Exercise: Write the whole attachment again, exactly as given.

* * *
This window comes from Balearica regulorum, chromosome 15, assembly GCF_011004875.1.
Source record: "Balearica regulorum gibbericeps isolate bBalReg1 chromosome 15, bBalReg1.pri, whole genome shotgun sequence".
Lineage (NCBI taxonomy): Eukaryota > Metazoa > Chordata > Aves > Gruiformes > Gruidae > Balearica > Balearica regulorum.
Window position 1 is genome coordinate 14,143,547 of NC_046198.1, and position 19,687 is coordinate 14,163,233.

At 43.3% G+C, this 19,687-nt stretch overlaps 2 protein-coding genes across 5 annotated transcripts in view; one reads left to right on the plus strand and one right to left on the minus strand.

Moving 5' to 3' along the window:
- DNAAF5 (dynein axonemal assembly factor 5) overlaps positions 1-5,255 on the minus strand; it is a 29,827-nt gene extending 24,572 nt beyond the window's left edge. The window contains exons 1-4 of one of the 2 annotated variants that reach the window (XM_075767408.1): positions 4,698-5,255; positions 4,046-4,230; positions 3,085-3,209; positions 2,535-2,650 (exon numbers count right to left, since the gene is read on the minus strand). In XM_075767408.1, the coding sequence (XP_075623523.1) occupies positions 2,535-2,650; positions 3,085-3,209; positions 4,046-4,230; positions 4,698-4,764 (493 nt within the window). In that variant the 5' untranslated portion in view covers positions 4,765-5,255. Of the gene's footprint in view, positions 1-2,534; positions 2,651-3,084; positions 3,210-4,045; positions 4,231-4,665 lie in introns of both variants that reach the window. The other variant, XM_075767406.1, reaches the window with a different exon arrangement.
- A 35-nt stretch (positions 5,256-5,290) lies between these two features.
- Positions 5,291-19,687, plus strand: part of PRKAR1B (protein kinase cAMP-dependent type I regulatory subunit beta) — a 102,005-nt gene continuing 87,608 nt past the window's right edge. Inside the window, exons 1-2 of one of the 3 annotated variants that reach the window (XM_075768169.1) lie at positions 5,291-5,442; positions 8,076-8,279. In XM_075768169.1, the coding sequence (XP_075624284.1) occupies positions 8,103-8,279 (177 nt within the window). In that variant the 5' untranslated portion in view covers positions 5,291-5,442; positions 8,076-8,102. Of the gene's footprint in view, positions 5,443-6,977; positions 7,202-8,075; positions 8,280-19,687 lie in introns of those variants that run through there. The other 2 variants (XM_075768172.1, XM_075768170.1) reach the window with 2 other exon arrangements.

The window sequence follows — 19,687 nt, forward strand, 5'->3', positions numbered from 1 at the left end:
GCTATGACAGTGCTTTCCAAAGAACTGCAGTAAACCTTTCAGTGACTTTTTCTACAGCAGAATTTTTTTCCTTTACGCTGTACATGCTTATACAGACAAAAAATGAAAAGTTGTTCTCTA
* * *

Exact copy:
This window comes from Balearica regulorum, chromosome 15, assembly GCF_011004875.1.
Source record: "Balearica regulorum gibbericeps isolate bBalReg1 chromosome 15, bBalReg1.pri, whole genome shotgun sequence".
Lineage (NCBI taxonomy): Eukaryota > Metazoa > Chordata > Aves > Gruiformes > Gruidae > Balearica > Balearica regulorum.
Window position 1 is genome coordinate 14,143,547 of NC_046198.1, and position 19,687 is coordinate 14,163,233.

At 43.3% G+C, this 19,687-nt stretch overlaps 2 protein-coding genes across 5 annotated transcripts in view; one reads left to right on the plus strand and one right to left on the minus strand.

Moving 5' to 3' along the window:
- DNAAF5 (dynein axonemal assembly factor 5) overlaps positions 1-5,255 on the minus strand; it is a 29,827-nt gene extending 24,572 nt beyond the window's left edge. The window contains exons 1-4 of one of the 2 annotated variants that reach the window (XM_075767408.1): positions 4,698-5,255; positions 4,046-4,230; positions 3,085-3,209; positions 2,535-2,650 (exon numbers count right to left, since the gene is read on the minus strand). In XM_075767408.1, the coding sequence (XP_075623523.1) occupies positions 2,535-2,650; positions 3,085-3,209; positions 4,046-4,230; positions 4,698-4,764 (493 nt within the window). In that variant the 5' untranslated portion in view covers positions 4,765-5,255. Of the gene's footprint in view, positions 1-2,534; positions 2,651-3,084; positions 3,210-4,045; positions 4,231-4,665 lie in introns of both variants that reach the window. The other variant, XM_075767406.1, reaches the window with a different exon arrangement.
- A 35-nt stretch (positions 5,256-5,290) lies between these two features.
- Positions 5,291-19,687, plus strand: part of PRKAR1B (protein kinase cAMP-dependent type I regulatory subunit beta) — a 102,005-nt gene continuing 87,608 nt past the window's right edge. Inside the window, exons 1-2 of one of the 3 annotated variants that reach the window (XM_075768169.1) lie at positions 5,291-5,442; positions 8,076-8,279. In XM_075768169.1, the coding sequence (XP_075624284.1) occupies positions 8,103-8,279 (177 nt within the window). In that variant the 5' untranslated portion in view covers positions 5,291-5,442; positions 8,076-8,102. Of the gene's footprint in view, positions 5,443-6,977; positions 7,202-8,075; positions 8,280-19,687 lie in introns of those variants that run through there. The other 2 variants (XM_075768172.1, XM_075768170.1) reach the window with 2 other exon arrangements.

The window sequence follows — 19,687 nt, forward strand, 5'->3', positions numbered from 1 at the left end:
GCTATGACAGTGCTTTCCAAAGAACTGCAGTAAACCTTTCAGTGACTTTTTCTACAGCAGAATTTTTTTCCTTTACGCTGTACATGCTTATACAGACAAAAAATGAAAAGTTGTTCTCTA